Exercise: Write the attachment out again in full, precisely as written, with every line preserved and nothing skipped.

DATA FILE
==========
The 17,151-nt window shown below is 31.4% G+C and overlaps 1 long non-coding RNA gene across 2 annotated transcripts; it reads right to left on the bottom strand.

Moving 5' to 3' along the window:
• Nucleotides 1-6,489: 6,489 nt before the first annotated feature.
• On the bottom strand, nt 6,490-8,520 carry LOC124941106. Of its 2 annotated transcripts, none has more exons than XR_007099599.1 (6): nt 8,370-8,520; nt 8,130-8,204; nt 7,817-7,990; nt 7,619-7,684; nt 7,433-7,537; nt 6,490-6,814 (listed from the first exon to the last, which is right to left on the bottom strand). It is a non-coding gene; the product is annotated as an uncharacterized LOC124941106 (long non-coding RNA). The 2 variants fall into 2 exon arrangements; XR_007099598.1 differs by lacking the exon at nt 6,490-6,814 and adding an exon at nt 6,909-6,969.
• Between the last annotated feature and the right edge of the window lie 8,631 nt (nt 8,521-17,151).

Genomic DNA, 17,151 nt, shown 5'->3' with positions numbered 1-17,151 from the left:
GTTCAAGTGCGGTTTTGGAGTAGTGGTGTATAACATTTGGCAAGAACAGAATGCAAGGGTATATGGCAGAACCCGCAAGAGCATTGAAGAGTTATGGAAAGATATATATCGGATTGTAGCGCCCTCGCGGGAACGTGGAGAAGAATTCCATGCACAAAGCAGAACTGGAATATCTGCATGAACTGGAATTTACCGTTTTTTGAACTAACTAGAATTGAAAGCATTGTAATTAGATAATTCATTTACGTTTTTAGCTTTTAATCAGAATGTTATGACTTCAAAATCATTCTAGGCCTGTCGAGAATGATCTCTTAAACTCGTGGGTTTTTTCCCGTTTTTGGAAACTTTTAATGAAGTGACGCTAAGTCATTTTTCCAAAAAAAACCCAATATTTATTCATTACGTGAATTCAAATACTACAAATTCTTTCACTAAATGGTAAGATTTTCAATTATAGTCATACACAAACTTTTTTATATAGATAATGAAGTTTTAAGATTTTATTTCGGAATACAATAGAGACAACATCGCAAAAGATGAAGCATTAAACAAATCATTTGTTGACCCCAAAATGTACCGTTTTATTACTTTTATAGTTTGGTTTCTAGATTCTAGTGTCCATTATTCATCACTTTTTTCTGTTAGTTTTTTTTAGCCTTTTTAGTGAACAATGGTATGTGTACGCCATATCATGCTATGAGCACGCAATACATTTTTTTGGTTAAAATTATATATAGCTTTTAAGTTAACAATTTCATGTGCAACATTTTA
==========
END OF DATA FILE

The 17,151-nt window shown below is 31.4% G+C and overlaps 1 long non-coding RNA gene across 2 annotated transcripts; it reads right to left on the bottom strand.

Moving 5' to 3' along the window:
• Nucleotides 1-6,489: 6,489 nt before the first annotated feature.
• On the bottom strand, nt 6,490-8,520 carry LOC124941106. Of its 2 annotated transcripts, none has more exons than XR_007099599.1 (6): nt 8,370-8,520; nt 8,130-8,204; nt 7,817-7,990; nt 7,619-7,684; nt 7,433-7,537; nt 6,490-6,814 (listed from the first exon to the last, which is right to left on the bottom strand). It is a non-coding gene; the product is annotated as an uncharacterized LOC124941106 (long non-coding RNA). The 2 variants fall into 2 exon arrangements; XR_007099598.1 differs by lacking the exon at nt 6,490-6,814 and adding an exon at nt 6,909-6,969.
• Between the last annotated feature and the right edge of the window lie 8,631 nt (nt 8,521-17,151).

Genomic DNA, 17,151 nt, shown 5'->3' with positions numbered 1-17,151 from the left:
GTTCAAGTGCGGTTTTGGAGTAGTGGTGTATAACATTTGGCAAGAACAGAATGCAAGGGTATATGGCAGAACCCGCAAGAGCATTGAAGAGTTATGGAAAGATATATATCGGATTGTAGCGCCCTCGCGGGAACGTGGAGAAGAATTCCATGCACAAAGCAGAACTGGAATATCTGCATGAACTGGAATTTACCGTTTTTTGAACTAACTAGAATTGAAAGCATTGTAATTAGATAATTCATTTACGTTTTTAGCTTTTAATCAGAATGTTATGACTTCAAAATCATTCTAGGCCTGTCGAGAATGATCTCTTAAACTCGTGGGTTTTTTCCCGTTTTTGGAAACTTTTAATGAAGTGACGCTAAGTCATTTTTCCAAAAAAAACCCAATATTTATTCATTACGTGAATTCAAATACTACAAATTCTTTCACTAAATGGTAAGATTTTCAATTATAGTCATACACAAACTTTTTTATATAGATAATGAAGTTTTAAGATTTTATTTCGGAATACAATAGAGACAACATCGCAAAAGATGAAGCATTAAACAAATCATTTGTTGACCCCAAAATGTACCGTTTTATTACTTTTATAGTTTGGTTTCTAGATTCTAGTGTCCATTATTCATCACTTTTTTCTGTTAGTTTTTTTTAGCCTTTTTAGTGAACAATGGTATGTGTACGCCATATCATGCTATGAGCACGCAATACATTTTTTTGGTTAAAATTATATATAGCTTTTAAGTTAACAATTTCATGTGCAACATTTTA